Why did the Weimar Republic fail to stand up to Nazism?: PASS NOTES.
2. 1929-1933: The Depression
1. What were Hitler's Talents?
2. How did the party change following the Beer Hall Putsch?
3. How did the party change following the Depression?
The 1930s were turbulent times in Germany's history. World War I had left the country in shambles and, as if that weren't enough, the people of Germany had been humiliated and stripped of their pride and dignity by the Allies. Germany's dream of becoming one of the strongest nations in the world no longer seemed to be a possibility and this caused resentment among the German people. It was clear that Germany needed some type of ...view middle of the document...
The "humiliation imposed by the victors in the World War I, coupled with the hardship of the stagnant economy," created bitterness and anger in Germany (Berlet 1). This is the reason that, when the Allies tried to establish a new government in Germany, the German people were less than eager to embrace it.
The French Revolution was a prime example that without a participant culture, there is no stability. Therefore, it is no surprise that the Weimar Republic failed so miserably in Germany. When it was introduced in 1918, it had the potential of molding Germany's government into a modern institution. It consisted of regular elections (this would later be referred to as the Reichstag), a proportional representative electoral system, and checks and balances. It was almost flawless as a formula for creating a modern institution but it did not make Germany stable by any means. Herein lies another lesson that many countries have learned the hard way: a modern institution does not, in itself, guarantee that a country will become stable. In Germany's case, there was no participant culture and, as a result, no trust in the government and no efficacy. Germans believed that people within their country were conspiring against them. They did not trust the government in the least and because of this suspicious attitude sought a scapegoat to blame for their suffering (the scapegoat, as we now know, would turn out to be the Jew).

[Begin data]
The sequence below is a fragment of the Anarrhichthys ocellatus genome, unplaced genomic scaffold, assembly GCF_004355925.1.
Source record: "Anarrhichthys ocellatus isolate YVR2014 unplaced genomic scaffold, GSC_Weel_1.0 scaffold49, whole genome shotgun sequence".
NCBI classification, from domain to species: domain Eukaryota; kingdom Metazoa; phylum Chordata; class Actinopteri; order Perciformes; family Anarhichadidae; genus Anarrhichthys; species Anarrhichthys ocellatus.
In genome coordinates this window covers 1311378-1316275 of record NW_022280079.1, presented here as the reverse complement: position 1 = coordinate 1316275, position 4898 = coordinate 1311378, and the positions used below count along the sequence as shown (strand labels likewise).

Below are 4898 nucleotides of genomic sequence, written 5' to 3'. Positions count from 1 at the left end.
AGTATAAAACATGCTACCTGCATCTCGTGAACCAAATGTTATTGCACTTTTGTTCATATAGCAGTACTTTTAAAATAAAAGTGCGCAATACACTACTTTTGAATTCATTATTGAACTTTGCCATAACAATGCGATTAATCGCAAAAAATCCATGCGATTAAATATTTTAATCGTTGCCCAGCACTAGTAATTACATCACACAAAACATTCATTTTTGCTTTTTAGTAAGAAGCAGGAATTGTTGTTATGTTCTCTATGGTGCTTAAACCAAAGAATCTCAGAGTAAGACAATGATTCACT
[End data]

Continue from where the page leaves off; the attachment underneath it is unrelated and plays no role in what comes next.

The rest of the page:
Germany was slowly falling apart and could not handle another crisis.
Unfortunately, the Depression of 1929 was inevitable. It was also unfortunate that Keynsionism had not yet been conceived for, if it had, Germany might not have dug itself into a bigger hole. Because of its impoverished state and its inability to pay its reparatory debts, Germany began to produce more and more money until inflation was so high that its money became almost worthless (had Keynsionism been developed Germany may not have gone into such a devastating depression). By 1933 the economy "stood on the brink of collapse, with an economy which should, realistically, have long since declared itself bankrupt" (Frei 163). Now Germans felt that the so called "democratic" system had brought them nothing but trouble and this paved the way for Hitler and his Nationalist Socialist Party (which would later be referred to as Hitler's Nazi party, a party that was centered around ideological fascism) (Berlet 1).
There is no denying that Hitler took advantage of Germany's instability. He appeared at a time when Germany needed someone to give it a solution to its problems. The first action he took was to assure the German people that they were not at fault for any of their dilemmas. According to Hitler, there was an internal enemy amongst them that had caused all of Germany's powers and was to blame. Hitler identified Germans as good and superior while he marked the enemy as evil and inferior. This served to once again inflame the Germans so...